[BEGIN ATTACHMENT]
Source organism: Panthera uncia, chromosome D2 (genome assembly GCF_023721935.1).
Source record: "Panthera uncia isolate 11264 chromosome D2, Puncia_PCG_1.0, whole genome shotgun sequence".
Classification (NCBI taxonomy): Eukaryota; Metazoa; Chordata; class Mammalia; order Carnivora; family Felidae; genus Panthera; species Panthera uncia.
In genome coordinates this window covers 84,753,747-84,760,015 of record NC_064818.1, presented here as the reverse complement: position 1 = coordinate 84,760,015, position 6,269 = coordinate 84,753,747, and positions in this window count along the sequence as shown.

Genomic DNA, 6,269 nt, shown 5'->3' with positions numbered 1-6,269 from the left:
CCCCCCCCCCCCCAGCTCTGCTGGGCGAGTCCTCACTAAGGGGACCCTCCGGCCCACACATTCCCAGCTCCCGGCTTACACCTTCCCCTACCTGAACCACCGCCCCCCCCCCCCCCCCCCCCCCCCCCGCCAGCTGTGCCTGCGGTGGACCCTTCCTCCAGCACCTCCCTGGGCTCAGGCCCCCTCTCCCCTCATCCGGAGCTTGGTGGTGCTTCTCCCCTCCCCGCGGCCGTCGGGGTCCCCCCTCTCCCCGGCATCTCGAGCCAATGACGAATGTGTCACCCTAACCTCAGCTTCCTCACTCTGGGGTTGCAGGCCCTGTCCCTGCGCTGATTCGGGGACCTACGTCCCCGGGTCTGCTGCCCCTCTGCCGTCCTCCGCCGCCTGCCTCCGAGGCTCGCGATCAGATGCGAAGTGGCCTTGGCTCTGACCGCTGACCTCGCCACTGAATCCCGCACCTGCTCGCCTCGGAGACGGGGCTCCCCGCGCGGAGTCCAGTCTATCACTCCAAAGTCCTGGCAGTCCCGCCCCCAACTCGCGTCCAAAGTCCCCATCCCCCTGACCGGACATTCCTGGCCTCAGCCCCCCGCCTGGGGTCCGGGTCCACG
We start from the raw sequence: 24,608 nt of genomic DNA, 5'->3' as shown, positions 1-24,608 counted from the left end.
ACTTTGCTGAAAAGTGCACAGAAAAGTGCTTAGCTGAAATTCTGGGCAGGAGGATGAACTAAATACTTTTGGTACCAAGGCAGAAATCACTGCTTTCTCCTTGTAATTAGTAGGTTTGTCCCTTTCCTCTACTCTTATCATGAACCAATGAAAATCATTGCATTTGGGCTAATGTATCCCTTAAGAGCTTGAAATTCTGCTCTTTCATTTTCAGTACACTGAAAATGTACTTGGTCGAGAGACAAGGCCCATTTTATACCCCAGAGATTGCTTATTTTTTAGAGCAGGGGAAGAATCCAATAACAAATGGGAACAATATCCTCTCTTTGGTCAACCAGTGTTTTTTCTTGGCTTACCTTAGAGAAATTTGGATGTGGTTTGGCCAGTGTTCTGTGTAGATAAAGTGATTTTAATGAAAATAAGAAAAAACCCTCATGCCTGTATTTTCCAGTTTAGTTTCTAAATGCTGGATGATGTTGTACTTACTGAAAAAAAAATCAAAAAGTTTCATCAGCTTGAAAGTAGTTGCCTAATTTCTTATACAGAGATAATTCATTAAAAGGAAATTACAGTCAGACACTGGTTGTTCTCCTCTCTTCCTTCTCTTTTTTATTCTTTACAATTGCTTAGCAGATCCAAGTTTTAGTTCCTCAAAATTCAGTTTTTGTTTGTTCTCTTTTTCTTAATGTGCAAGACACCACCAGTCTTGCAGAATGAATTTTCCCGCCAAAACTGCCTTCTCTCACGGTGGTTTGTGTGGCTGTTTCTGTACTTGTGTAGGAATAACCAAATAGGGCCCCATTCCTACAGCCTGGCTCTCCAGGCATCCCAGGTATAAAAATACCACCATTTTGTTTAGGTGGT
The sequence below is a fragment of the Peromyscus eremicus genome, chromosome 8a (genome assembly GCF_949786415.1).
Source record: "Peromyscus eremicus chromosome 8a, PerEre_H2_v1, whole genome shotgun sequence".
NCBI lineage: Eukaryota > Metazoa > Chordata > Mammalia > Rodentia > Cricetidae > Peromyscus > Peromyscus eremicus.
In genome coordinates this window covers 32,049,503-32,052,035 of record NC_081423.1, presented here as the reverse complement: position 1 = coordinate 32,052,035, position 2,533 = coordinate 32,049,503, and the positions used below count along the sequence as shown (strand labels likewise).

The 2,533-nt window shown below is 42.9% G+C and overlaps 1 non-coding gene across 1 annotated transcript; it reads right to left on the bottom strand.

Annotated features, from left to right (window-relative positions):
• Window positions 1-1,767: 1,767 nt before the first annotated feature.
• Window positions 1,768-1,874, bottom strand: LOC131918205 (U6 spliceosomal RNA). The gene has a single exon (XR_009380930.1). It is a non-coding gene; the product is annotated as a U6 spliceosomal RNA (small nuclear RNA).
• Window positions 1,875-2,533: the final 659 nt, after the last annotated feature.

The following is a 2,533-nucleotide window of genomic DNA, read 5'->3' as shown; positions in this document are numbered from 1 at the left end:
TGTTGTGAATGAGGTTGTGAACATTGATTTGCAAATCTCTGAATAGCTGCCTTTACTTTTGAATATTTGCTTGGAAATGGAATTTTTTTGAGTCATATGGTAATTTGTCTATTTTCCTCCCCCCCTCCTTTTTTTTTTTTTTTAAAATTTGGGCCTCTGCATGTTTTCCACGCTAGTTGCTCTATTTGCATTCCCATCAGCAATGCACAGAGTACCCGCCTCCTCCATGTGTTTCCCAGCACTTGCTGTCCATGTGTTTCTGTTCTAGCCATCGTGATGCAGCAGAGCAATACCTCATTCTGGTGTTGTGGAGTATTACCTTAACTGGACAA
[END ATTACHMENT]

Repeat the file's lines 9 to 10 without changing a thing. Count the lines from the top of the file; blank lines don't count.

The sequence below is a fragment of the Peromyscus eremicus genome, chromosome 8a (genome assembly GCF_949786415.1).
Source record: "Peromyscus eremicus chromosome 8a, PerEre_H2_v1, whole genome shotgun sequence".